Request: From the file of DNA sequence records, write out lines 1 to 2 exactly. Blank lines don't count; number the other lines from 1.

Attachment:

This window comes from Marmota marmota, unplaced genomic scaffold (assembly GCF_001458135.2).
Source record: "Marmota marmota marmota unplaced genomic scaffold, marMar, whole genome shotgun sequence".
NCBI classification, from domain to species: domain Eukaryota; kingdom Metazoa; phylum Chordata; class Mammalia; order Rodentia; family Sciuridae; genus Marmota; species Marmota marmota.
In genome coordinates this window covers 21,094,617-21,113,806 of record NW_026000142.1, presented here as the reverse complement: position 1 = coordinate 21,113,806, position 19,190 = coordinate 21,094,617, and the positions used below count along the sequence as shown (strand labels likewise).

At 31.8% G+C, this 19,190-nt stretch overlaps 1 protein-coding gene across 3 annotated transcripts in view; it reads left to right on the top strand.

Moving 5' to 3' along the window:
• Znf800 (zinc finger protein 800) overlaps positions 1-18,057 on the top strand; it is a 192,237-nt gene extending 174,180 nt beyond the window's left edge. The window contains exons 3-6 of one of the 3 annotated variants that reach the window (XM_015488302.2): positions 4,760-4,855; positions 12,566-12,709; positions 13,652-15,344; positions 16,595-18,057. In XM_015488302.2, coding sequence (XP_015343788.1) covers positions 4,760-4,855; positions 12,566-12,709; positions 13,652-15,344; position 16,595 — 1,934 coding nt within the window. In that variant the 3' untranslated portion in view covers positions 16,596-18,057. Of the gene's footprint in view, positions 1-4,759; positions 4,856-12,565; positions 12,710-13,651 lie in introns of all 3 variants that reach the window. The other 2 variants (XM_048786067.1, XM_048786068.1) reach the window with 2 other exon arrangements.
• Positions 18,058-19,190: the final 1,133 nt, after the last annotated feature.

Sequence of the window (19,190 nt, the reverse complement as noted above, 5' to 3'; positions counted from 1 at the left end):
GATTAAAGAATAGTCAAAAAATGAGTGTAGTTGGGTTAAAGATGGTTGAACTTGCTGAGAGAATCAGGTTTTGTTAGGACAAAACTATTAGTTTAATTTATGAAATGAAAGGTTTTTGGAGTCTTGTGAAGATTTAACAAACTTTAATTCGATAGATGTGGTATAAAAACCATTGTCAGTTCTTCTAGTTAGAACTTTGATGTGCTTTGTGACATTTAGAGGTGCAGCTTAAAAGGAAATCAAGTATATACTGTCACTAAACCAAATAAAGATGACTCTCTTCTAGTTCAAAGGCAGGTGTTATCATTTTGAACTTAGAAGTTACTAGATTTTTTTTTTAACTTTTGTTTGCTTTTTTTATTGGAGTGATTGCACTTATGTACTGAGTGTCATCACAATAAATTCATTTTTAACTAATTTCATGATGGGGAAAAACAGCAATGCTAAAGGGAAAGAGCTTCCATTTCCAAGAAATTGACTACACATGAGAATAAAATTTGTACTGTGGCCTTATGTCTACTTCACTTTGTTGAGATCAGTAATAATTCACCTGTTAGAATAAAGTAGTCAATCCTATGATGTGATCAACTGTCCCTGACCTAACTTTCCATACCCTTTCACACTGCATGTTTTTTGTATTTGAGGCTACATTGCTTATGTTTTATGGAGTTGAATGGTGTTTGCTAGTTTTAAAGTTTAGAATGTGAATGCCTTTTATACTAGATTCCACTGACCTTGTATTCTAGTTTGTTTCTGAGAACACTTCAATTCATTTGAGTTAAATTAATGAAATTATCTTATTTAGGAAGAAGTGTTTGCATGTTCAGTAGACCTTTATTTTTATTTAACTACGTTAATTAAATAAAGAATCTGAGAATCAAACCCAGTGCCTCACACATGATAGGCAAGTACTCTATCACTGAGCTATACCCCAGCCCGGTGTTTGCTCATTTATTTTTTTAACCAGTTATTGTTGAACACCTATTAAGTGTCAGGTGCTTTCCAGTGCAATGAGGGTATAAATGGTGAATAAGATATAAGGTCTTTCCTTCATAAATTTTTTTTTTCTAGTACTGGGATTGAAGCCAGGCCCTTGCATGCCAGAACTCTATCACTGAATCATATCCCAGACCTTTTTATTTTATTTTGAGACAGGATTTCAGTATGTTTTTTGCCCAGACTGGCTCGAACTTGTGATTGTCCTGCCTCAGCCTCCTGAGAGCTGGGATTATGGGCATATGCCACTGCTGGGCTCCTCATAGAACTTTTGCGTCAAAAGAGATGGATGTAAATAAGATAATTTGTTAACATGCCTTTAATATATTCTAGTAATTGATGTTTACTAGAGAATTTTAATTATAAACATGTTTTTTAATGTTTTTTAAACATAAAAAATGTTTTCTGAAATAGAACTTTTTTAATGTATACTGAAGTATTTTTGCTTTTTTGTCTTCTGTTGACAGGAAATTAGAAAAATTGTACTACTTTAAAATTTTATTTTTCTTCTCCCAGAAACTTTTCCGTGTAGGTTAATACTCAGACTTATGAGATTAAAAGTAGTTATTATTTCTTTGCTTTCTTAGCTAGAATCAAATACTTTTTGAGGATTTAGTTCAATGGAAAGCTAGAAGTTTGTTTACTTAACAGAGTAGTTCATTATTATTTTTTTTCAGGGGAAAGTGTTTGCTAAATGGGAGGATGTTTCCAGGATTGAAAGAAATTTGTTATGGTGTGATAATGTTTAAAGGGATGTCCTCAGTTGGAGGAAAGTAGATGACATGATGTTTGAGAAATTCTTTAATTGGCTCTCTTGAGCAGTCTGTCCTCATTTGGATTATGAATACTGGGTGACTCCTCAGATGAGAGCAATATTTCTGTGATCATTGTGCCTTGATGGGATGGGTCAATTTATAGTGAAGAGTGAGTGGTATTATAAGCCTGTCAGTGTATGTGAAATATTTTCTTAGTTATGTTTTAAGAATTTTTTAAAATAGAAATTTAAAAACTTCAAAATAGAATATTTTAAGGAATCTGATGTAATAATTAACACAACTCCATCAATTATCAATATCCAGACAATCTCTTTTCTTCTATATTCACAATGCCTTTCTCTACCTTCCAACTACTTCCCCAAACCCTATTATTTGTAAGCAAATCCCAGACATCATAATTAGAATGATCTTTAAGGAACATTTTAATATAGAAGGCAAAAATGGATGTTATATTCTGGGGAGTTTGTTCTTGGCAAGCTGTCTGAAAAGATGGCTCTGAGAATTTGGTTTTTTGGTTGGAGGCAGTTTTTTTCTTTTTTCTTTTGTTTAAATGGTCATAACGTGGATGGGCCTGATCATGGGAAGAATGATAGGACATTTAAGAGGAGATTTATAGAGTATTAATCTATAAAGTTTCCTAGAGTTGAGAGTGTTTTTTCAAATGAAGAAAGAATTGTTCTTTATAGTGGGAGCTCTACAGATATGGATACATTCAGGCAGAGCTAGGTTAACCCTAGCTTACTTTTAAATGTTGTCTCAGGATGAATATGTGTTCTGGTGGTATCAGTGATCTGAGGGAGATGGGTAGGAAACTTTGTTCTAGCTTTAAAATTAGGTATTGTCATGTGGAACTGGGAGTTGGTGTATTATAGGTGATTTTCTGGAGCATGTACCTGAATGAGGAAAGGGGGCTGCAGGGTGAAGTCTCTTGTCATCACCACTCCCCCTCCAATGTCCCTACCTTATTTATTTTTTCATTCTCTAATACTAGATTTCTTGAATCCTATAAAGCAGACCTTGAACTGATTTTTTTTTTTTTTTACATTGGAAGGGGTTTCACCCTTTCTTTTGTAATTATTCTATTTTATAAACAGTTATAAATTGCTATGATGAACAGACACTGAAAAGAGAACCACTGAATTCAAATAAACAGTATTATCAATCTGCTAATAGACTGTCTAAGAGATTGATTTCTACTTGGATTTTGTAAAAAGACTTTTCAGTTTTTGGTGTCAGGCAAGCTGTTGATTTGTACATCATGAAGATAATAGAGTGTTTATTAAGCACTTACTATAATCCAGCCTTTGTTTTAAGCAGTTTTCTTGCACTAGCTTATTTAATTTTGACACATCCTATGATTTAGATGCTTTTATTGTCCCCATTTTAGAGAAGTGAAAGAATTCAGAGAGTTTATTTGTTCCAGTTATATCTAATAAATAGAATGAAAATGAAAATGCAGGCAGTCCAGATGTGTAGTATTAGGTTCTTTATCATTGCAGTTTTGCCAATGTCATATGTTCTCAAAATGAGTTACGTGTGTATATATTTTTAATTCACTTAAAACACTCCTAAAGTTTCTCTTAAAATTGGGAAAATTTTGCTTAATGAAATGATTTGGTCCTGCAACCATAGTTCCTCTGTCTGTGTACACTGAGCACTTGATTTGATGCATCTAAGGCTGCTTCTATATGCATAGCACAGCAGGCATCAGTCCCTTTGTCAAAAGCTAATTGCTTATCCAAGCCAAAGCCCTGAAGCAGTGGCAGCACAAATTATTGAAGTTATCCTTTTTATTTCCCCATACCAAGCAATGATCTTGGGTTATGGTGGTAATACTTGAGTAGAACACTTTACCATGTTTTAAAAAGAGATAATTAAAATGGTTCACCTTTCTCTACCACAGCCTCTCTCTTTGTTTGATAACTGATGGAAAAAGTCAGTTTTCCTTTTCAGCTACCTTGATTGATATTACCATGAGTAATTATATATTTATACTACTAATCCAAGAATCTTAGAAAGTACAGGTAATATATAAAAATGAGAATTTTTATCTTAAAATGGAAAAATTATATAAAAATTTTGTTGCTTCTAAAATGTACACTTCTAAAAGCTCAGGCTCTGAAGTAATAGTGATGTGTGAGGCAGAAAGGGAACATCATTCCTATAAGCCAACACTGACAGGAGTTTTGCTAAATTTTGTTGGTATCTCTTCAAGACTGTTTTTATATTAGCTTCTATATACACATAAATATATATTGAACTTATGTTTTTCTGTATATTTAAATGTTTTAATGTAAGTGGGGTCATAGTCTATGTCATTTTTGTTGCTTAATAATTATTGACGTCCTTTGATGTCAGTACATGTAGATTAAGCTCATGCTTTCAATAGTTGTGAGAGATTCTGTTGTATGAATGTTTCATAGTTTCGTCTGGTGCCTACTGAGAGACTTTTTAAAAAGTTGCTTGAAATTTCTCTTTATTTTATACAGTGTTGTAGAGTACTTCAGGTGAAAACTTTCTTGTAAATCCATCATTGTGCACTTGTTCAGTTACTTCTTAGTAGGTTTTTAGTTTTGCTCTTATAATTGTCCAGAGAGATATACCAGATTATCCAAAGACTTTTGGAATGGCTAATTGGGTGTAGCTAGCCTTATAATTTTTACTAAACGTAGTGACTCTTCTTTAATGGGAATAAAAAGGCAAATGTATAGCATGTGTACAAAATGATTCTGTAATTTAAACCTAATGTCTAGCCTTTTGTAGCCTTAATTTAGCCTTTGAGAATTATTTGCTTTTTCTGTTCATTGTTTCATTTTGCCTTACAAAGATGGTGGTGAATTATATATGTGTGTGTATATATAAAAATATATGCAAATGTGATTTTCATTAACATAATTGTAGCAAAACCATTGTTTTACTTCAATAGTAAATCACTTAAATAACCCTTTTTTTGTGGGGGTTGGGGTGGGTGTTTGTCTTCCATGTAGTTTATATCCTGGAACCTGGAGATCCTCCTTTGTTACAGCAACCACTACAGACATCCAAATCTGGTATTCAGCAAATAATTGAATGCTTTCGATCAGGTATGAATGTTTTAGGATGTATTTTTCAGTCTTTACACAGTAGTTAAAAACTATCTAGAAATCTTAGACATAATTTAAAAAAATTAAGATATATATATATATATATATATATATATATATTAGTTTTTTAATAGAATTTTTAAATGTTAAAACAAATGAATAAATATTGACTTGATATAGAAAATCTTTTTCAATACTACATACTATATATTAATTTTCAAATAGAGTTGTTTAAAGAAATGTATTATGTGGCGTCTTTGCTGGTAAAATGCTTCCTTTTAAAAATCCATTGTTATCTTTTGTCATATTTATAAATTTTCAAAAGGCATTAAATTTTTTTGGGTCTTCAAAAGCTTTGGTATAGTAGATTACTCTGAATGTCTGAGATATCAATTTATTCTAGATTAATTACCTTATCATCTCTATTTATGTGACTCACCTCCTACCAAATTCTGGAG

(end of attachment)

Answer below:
This window comes from Marmota marmota, unplaced genomic scaffold (assembly GCF_001458135.2).
Source record: "Marmota marmota marmota unplaced genomic scaffold, marMar, whole genome shotgun sequence".